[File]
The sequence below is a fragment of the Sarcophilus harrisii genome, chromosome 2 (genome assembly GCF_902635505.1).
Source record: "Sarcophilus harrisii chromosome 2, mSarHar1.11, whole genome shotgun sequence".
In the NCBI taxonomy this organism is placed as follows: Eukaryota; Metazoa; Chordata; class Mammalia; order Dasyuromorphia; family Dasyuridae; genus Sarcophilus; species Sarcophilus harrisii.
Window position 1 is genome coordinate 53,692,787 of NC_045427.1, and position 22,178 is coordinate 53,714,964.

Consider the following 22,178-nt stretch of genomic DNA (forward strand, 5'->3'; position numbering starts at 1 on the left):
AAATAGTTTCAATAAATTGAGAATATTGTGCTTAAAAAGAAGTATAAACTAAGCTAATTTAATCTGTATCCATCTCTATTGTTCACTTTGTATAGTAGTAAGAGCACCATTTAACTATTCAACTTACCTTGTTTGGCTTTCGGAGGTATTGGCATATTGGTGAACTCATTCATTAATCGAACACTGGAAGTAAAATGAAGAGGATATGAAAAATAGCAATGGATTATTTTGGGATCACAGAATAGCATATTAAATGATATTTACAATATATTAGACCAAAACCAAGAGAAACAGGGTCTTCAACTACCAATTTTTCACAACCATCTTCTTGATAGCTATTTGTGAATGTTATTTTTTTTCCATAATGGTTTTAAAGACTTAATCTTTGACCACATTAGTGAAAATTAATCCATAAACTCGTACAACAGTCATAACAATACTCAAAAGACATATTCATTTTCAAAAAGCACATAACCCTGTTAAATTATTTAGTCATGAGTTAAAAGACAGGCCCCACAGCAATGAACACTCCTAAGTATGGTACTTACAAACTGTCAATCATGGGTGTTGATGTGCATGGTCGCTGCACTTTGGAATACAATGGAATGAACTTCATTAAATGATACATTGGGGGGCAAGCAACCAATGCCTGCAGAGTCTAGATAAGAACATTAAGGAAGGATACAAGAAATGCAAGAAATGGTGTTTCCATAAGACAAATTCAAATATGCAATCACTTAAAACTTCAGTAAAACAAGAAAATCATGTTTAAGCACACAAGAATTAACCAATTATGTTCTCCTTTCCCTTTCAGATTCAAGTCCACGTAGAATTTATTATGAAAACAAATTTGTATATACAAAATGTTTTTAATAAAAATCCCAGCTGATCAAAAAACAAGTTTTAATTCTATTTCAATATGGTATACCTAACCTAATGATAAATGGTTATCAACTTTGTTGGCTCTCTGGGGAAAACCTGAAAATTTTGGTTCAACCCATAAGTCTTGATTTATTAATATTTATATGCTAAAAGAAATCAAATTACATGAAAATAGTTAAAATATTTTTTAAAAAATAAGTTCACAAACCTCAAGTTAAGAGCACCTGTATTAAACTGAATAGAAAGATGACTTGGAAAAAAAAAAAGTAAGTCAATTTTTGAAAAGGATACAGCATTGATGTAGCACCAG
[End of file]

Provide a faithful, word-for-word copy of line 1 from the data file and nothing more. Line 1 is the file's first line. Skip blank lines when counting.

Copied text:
The sequence below is a fragment of the Sarcophilus harrisii genome, chromosome 2 (genome assembly GCF_902635505.1).